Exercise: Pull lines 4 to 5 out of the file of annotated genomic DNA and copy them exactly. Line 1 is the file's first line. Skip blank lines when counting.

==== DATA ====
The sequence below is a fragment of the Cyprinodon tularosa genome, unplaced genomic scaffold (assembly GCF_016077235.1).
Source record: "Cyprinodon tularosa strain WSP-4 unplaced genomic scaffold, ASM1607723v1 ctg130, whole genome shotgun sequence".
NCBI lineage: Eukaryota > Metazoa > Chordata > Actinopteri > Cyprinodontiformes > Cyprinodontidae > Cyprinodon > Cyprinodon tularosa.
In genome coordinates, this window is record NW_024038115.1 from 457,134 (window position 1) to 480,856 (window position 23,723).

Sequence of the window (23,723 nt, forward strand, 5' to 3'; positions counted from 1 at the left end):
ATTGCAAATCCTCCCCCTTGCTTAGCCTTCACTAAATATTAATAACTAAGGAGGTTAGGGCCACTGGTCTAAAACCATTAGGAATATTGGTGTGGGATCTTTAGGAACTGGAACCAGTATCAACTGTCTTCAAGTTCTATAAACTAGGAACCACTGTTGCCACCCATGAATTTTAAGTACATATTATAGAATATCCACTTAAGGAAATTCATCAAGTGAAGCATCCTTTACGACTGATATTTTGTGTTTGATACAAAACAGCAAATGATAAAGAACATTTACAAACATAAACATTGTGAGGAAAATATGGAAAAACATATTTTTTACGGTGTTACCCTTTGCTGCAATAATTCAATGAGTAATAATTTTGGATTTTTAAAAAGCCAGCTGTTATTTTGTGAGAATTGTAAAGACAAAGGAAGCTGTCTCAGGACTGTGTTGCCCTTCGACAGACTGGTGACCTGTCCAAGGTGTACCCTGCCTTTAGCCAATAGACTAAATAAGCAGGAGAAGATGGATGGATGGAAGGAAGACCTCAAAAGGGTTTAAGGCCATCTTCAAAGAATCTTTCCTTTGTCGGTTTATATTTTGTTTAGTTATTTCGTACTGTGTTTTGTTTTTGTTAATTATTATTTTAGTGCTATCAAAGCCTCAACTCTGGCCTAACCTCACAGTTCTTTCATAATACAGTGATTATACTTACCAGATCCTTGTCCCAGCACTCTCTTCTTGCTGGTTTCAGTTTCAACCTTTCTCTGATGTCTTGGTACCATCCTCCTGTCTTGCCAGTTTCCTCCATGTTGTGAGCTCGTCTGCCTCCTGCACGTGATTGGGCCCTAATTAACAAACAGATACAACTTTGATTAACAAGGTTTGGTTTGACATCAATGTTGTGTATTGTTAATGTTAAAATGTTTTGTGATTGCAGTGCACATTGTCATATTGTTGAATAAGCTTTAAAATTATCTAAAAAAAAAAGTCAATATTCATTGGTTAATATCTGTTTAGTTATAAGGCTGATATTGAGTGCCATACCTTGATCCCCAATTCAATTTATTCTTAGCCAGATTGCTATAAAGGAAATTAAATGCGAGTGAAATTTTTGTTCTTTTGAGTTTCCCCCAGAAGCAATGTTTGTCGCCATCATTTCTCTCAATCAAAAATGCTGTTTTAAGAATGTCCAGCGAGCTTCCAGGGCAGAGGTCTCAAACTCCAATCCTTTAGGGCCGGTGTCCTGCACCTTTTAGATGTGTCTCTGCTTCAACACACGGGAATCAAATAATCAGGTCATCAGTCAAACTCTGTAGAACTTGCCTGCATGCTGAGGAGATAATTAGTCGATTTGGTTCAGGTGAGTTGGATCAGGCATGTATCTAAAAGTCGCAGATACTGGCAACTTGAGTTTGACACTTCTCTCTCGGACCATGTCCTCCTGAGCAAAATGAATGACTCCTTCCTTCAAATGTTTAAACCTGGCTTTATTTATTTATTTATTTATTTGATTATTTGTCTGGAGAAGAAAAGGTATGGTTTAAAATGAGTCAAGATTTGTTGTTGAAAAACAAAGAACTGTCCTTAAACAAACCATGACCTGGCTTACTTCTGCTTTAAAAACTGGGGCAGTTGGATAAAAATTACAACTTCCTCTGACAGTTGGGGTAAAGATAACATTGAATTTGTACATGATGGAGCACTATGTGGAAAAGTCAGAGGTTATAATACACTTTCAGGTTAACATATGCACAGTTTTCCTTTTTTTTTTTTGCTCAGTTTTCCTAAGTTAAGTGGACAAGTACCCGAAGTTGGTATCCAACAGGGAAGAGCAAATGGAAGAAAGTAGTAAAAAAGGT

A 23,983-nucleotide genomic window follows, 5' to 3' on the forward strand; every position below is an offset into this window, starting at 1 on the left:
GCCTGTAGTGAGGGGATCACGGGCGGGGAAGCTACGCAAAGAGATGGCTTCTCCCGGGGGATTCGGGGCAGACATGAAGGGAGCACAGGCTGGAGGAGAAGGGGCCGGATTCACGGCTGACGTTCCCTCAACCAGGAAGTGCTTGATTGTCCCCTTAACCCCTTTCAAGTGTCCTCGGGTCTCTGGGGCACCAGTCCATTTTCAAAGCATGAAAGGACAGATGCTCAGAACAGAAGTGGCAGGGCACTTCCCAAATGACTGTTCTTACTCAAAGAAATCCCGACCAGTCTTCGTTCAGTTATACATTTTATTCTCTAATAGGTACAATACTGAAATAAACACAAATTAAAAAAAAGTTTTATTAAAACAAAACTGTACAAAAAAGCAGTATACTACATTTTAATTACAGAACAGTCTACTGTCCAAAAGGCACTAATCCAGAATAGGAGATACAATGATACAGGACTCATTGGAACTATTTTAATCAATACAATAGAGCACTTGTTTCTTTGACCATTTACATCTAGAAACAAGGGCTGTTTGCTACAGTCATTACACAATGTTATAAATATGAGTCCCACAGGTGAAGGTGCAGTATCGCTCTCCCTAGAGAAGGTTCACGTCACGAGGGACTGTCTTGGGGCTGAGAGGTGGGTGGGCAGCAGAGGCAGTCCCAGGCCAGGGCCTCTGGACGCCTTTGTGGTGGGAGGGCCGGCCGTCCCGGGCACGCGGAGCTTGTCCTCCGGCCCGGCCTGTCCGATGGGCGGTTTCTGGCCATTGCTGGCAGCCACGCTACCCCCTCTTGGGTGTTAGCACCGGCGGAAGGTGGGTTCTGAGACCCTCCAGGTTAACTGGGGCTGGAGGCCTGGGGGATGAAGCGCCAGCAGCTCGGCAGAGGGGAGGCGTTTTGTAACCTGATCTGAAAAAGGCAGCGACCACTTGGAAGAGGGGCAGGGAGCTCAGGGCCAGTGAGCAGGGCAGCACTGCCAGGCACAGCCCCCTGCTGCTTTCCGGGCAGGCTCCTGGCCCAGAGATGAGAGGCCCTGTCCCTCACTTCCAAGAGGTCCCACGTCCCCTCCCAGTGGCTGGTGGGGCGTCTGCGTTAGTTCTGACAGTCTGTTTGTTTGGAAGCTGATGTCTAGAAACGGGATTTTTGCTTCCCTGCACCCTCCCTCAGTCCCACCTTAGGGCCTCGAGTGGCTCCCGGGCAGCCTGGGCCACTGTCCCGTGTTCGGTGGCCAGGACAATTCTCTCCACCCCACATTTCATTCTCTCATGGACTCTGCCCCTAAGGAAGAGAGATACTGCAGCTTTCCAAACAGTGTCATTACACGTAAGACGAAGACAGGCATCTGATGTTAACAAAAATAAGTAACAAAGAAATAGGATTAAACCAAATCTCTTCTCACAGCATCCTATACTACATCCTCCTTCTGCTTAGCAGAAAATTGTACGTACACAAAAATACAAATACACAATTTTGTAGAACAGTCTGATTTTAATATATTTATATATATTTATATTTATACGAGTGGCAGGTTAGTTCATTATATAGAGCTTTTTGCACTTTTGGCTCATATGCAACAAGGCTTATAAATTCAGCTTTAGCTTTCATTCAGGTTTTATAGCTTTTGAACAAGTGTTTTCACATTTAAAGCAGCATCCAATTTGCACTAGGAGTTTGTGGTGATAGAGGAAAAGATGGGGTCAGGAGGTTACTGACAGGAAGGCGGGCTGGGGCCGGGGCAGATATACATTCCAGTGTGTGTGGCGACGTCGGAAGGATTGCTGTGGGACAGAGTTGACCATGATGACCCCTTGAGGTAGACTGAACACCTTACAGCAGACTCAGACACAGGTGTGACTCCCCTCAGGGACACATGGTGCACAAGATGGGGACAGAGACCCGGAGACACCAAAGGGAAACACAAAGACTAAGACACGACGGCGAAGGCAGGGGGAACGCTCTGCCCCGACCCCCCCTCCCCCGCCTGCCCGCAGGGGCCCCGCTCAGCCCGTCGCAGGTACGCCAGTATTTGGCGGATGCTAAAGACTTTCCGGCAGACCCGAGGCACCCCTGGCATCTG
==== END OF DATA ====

In genome coordinates, this window is record NW_024038115.1 from 457,134 (window position 1) to 480,856 (window position 23,723).

Sequence of the window (23,723 nt, forward strand, 5' to 3'; positions counted from 1 at the left end):